Book: The Saint of Bright Doors
Author: Bajra Chandrasekera
Publisher: Tor Dot Com
Rating: 5 out of 5 stars
Synopsis: “Fetter was raised to kill, honed as a knife to cut down his sainted father. This gave him plenty to talk about in therapy. He walked among invisible powers: devils and antigods that mock the shape of man. He learned a lethal catechism, lost his shadow, and gained a habit for secrecy. After a blood-soaked childhood, Fetter escaped his rural hometown for the big city and fell into a broader world where divine destinies are a dime a dozen.”
Review: Before I sat down to write this review, I made the mistake of reading some of the GoodReads reviews on The Saint of Bright Doors. The average review was 3.5 stars and they were littered with “did not finish” (DNF) reviews from people calling this book pretentious and confusing. Before I had even finished Saint, I vehemently told my partner this book needs to be a summer reading book for AP English students. NEEDS TO BE. I have to assume that those who were DNFing this book have never read Catch-22 or One Hundred Years of Solitude (and if they have, I would hate to see their impending reviews about how terrible they are), but I think that’s probably a rant for another time.
It has taken me several days since finishing Saint to finally get the nerve to sit down and write this. Chandrasekera has written an absolute masterpiece; it’s hard to know where to begin. The Saint of Bright Doors weaves a web of myth and legend, beginning with our protagonist, Fetter, losing his shadow as a newborn. His mother, Mother-of-Glory, in an attempt to make Fetter her perfect killing machine, rips his shadow from his body with a nail. This loss finds Fetter no longer tied to the laws of gravity, able to simply float upward at the slightest unclenching of a muscle in his abdomen. Mother-of-Glory spends the first twelve years of Fetter’s life preparing him to kill his estranged father, The Perfect and Kind, a mystical holy-person and the leader of a cult-like religion called The Path Above (not to be confused with The Path Behind or any of the other offshoots of The Path Above, each as convoluted as the next, professing completely opposing beliefs, assured they are each the correct way forward).
When Fetter is twelve, Mother-of-Glory throws him out of the house, assuming the world would make him hard, perfecting the process she has already begun. Fetter, however, finds his way to an island called Luriat, rejects the killing lifestyle, and attempts to live his life in a new way. We spend the remainder of the book in Luriat, for the most part, and watch as Fetter grows to love this strange and mixed up island. The political and religious system of the world Chandrasekera has created are confusing and complicated, often convoluted, and always at odds with whatever political or religious system has recently been overthrown, often seeing buildings and streets renamed for the new political or religious system in place, thus leaving spaces to be named and renamed and renamed over again, sometimes bouncing back and forth between names when one system overthrows another and is then overthrown by the previous system. It’s complex, I understand why some people found this difficult to process, but it only serves to show how strange the world Fetter lives in is.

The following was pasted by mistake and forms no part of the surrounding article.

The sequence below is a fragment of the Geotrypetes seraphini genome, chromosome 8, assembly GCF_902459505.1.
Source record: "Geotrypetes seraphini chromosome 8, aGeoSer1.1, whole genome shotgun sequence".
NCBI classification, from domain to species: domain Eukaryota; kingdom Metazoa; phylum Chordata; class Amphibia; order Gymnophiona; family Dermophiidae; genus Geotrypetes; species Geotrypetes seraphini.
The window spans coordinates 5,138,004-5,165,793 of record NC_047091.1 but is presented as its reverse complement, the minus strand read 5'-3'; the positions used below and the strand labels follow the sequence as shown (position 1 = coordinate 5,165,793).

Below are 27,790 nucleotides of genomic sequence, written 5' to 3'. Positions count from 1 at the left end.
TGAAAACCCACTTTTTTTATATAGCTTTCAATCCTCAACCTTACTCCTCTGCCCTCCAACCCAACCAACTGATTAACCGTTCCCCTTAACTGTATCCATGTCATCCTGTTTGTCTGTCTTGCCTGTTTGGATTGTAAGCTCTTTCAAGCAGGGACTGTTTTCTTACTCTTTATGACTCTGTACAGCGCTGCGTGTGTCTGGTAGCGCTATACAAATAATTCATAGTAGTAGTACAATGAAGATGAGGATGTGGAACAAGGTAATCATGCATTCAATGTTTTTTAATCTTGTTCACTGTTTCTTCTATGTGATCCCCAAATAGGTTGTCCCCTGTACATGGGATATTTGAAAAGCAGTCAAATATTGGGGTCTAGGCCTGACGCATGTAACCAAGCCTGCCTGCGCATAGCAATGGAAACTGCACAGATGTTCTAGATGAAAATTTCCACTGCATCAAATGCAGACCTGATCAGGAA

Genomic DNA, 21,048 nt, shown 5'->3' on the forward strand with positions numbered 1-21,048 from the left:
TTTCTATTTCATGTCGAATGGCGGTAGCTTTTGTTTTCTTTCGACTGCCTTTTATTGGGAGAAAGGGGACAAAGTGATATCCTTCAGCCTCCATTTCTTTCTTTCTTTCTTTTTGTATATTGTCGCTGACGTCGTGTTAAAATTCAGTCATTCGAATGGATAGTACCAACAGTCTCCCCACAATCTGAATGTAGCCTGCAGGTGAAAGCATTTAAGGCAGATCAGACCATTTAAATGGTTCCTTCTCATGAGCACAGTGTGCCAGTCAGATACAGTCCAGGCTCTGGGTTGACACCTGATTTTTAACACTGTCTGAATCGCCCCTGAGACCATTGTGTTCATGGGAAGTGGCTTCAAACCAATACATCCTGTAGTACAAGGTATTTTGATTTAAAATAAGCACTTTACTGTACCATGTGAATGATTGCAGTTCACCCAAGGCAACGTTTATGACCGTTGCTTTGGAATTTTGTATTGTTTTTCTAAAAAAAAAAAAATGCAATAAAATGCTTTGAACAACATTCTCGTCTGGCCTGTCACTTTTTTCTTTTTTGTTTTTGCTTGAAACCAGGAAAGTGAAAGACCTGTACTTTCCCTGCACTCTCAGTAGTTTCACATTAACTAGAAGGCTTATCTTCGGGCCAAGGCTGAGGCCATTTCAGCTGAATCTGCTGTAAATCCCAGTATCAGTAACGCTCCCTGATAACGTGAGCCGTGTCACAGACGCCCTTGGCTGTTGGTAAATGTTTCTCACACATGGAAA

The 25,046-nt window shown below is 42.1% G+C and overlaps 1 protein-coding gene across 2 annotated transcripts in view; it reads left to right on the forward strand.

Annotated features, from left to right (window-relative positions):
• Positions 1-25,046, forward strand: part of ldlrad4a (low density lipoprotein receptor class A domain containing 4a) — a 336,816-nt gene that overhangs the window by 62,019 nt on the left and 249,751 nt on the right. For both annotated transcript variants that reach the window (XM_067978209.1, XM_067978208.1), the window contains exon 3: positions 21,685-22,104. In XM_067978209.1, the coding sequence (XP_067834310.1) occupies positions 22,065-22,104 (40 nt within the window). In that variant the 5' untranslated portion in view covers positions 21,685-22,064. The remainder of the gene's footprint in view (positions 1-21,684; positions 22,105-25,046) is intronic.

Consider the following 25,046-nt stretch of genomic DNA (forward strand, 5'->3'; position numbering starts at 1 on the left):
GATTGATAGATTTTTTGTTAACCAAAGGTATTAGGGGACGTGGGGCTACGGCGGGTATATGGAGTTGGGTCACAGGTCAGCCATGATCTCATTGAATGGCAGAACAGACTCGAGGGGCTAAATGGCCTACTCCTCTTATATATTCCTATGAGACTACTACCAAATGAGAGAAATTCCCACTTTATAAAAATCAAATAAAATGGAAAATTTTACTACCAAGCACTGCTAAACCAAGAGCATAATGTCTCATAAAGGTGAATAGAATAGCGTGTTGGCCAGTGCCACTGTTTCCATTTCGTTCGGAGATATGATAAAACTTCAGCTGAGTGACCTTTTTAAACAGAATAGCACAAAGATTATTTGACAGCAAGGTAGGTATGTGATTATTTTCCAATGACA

We spend most of the book assuming that Fetter’s parents are otherworldly in some way because they’re both, seemingly, hundreds or thousands of years old. What we come to learn, though, is that, around the time of Fetter’s birth, The Perfect and Kind simply reshapes the world and in doing so creates thousands of years of political and religious systems in the memories of those alive, throwing Mother-of-Glory into a space where, though only 15-20 years old, she remembers her original homeland but also remembers all that has come to pass since then – false memories that were created with the reshaping of the world. In this reshaping, the island of Luriat comes into existence for the first time. I find this reshaping to be a fascinating part of this tale and I’ll tell you why! As I read through Saint, I kept thinking “this is an epic”, though it’s not necessarily an epic in the traditional sense. It covers a span of time, it’s a decently long book, but realistically we’re only spending about 30 years with Fetter from the start of the book, at his birth, to the end of the book. It doesn’t quite make it an epic, and yet…it’s an epic. Chandrasekera has created an epic in the same way that The Perfect and Kind has recreated the world, building history into something that is thousands of years younger than it seems. It’s nothing short of masterful.